If you evaluate NBA markets’ television ratings individually, the local ratings news at the all-star break seems positive, with a Sports Business Journal analysis finding that regional sports networks’ NBA ratings were up in 15 of the 28 markets considered (data wasn’t available for Memphis and Toronto). However, as authors John Ourand and John Lombardo emphasize in that piece, the overall picture is much worse and much closer to the ratings drop seen on national NBA broadcasts, with ratings dropping an average of 10 percent across the board at the RSNs considered. The small gains at many networks don’t offset the much larger drops at others, and some of the biggest drops came in large markets.
The largest drop of all came in Cleveland, where Fox Sports Ohio’s Cavaliers ratings are down 56 percent year over year. That’s not surprising, considering they went from a 50-32 team that finished first in the East and made the NBA Finals with LeBron James to a team that’s 12-46 this year and second-last in the conference without LeBron. (But hey, that might make FS Ohio, one of the former Fox RSNs up for sale by Disney, look a little less attractive to buyers.) A similar decline happened in Chicago, where the Bulls are down 36 percent on NBC Sports Chicago after falling from a 41-41 record and a first-round playoff appearance to a 29-53 mark so far, third-worst in the East.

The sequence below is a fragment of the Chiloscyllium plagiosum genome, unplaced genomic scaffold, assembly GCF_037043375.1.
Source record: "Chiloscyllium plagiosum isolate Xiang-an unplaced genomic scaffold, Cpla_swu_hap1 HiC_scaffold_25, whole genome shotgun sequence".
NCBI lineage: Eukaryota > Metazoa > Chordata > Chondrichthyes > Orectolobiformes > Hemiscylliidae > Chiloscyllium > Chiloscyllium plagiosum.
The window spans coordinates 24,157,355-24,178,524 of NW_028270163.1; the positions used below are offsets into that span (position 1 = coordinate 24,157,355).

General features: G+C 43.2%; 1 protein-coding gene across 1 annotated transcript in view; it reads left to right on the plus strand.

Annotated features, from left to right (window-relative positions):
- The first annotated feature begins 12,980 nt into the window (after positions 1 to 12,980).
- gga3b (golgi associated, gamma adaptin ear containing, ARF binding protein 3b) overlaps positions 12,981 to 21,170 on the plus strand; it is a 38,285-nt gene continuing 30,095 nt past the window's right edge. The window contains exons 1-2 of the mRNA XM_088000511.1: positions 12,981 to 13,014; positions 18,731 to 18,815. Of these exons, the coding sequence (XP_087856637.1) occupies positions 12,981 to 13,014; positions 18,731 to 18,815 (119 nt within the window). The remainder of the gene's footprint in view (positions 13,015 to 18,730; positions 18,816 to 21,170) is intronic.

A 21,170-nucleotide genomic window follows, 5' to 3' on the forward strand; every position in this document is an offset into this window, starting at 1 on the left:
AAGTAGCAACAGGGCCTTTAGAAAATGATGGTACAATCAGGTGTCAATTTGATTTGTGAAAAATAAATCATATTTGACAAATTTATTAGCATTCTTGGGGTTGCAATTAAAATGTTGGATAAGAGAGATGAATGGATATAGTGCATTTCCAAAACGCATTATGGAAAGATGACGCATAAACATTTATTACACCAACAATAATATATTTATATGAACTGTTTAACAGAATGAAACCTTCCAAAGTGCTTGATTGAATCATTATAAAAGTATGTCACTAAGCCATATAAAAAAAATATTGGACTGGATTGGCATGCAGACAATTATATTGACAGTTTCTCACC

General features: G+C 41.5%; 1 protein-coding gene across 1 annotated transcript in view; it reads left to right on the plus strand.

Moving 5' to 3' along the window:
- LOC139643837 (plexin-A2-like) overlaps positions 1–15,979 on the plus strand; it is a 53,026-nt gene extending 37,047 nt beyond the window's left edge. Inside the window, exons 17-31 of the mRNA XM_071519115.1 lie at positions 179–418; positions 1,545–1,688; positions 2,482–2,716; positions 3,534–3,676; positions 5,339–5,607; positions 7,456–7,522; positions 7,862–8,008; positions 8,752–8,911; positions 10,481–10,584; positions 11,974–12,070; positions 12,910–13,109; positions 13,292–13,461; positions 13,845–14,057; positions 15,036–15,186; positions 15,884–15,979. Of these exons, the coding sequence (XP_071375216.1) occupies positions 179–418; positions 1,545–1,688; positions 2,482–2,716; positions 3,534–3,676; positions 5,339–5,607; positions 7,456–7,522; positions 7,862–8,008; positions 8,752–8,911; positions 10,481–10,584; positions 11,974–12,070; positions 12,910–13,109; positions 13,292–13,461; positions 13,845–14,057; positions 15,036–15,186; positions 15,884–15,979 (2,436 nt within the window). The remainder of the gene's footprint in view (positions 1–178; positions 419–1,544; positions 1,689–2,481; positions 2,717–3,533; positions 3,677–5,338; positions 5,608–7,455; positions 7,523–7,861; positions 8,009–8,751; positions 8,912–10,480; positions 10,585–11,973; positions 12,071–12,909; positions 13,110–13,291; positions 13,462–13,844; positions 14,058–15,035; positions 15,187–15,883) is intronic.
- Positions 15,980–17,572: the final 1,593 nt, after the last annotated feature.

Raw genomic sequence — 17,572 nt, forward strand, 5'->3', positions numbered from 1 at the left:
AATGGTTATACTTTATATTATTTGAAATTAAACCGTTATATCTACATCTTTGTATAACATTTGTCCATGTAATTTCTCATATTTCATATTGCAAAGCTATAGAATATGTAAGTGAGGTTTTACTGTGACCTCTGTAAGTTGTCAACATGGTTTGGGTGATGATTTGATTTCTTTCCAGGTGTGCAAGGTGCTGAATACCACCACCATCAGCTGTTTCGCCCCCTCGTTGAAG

But some other notable downturns have happened in cities where the teams’ performance hasn’t fallen off as dramatically; the Knicks are down 41 percent on MSG (they’re 11-47 and last in the East, but their 29-53 record last year wasn’t all that great), and the Celtics are down 27 percent on NBC Sports Boston despite a 37-21 record (fourth in the East, a downturn from the 55-27 season they posted last year, but not exactly off a cliff). And even three of the top five teams in RSN ratings (the Warriors, Thunder and Spurs, first, second and fourth respectively in local ratings) saw year-over-year declines (of 16, 10 and 34 percent respectively). Interestingly, though, Spurs’ executive vice president Lawrence Payne told SBJ their downturn is partly a correction after years of growth, and partly about fans migrating to streaming platforms (he cites double-digit growth there) that aren’t yet fully counted in ratings:
“We were due for a regression,” Payne said. “We were outperforming year in and year out. We have had a big setback. The good news is that ratings have rallied of late and will continue to rise. The thing that remains to be seen is how streaming, as it continues to grow, is factored into the equation.”
The SBJ piece also covers the current state of national NBA ratings, which is a little more positive than when we discussed it in November (TNT broadcasts were down 26 percent at that point, with ESPN ones down six percent), but still not great. TNT broadcasts are now down 18 percent year-over-year on average, and NBA TV ones are down 17 percent. However, the ABC and ESPN broadcasts are holding up better; ABC’s down only three percent, and ESPN’s ratings are flat. But still, on average, the NBA is seeing a significant ratings decline on both regional and national fronts. The streaming caveat Payne mentions is a notable one, though, and the NBA isn’t the only place where we’re seeing TV ratings decline while streaming numbers rise.